U.S.: Muslims in America complain their "religion" is misunderstoodSo, quit yer bitchin' and give people a reason to think otherwise.
DES MOINES--Michael Wagner lied about his name.
He told the trooper who stopped him for not wearing a seat belt that he couldn't find his identification.
Then, Iowa State Patrol Trooper Kenneth Haas found a gun, three bulletproof vests, hundreds of rounds of ammunition, a flight simulator and a bag of flight manuals dating to 2001.
Haas testified at a federal court hearing Tuesday that he also found a 5-foot telescope hooked to camera equipment, night-vision goggles and a night-vision rifle scope when searching Wagner's sport utility vehicle on July 14 on Interstate 80 near Council Bluffs.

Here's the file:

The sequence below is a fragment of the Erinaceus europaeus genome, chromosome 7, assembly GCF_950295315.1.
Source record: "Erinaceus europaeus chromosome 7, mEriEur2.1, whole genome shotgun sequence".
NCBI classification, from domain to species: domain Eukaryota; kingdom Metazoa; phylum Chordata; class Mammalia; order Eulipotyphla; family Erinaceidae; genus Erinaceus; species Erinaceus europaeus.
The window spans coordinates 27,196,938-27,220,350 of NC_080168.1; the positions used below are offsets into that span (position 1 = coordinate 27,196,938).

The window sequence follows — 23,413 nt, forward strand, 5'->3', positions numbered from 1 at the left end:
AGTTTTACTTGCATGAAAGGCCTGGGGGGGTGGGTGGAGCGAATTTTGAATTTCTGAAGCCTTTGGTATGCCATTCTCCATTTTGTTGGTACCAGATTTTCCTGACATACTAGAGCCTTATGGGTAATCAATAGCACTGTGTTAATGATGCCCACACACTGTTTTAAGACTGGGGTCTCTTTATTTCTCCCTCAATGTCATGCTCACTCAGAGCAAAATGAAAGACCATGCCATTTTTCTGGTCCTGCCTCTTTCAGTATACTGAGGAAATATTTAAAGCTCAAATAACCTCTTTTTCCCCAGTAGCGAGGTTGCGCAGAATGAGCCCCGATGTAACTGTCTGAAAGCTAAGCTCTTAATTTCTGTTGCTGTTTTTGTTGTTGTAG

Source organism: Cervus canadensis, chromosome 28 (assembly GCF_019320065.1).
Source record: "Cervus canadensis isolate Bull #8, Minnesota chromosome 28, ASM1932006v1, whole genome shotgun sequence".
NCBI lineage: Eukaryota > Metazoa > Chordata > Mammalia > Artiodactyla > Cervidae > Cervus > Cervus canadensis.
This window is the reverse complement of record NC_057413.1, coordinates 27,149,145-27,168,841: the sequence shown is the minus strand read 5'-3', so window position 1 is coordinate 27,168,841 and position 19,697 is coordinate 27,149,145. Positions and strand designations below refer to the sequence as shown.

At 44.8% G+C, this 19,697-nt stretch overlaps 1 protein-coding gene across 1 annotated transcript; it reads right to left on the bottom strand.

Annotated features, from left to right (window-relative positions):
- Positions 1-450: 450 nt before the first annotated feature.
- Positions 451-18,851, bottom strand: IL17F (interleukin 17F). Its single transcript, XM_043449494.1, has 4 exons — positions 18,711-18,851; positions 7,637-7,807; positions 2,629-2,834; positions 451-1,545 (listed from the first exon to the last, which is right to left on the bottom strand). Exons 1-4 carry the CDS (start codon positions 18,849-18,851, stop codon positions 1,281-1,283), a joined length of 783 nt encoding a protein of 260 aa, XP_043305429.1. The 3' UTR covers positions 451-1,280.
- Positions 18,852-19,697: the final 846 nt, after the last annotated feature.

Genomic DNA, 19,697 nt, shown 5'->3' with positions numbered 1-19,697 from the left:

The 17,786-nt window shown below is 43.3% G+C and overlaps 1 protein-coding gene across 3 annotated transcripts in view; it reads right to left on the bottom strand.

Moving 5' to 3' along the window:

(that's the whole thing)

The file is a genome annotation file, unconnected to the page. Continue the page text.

The materials, said Assistant U.S. Attorney Richard Rothrock, were "all of the equipment necessary for sniper attacks."
Haas said a tape showed that when Wagner was alone with his wife in a cruiser after they were stopped, he spoke of killing the officers at the scene to get away.
His attorney, Angela Campbell, said the items found in Wagner's vehicle weren't illegal for average citizens to own and suggested that Wagner and his wife, Linda Maguire, were targeted because they are Muslim.
Books written in Arabic, including the Koran, along with hundreds of pages printed from the Internet on the Iraq war and terrorism, were found in Wagner's vehicle.
Wagner and his wife, who was at the court hearing, are both Muslim converts.
In the interview, he talked about a man in San Diego who he said wanted him to shoot at trolleys there, White said. Wagner also told the agent "he knew of activities and people involved in al-Qaida and Taliban."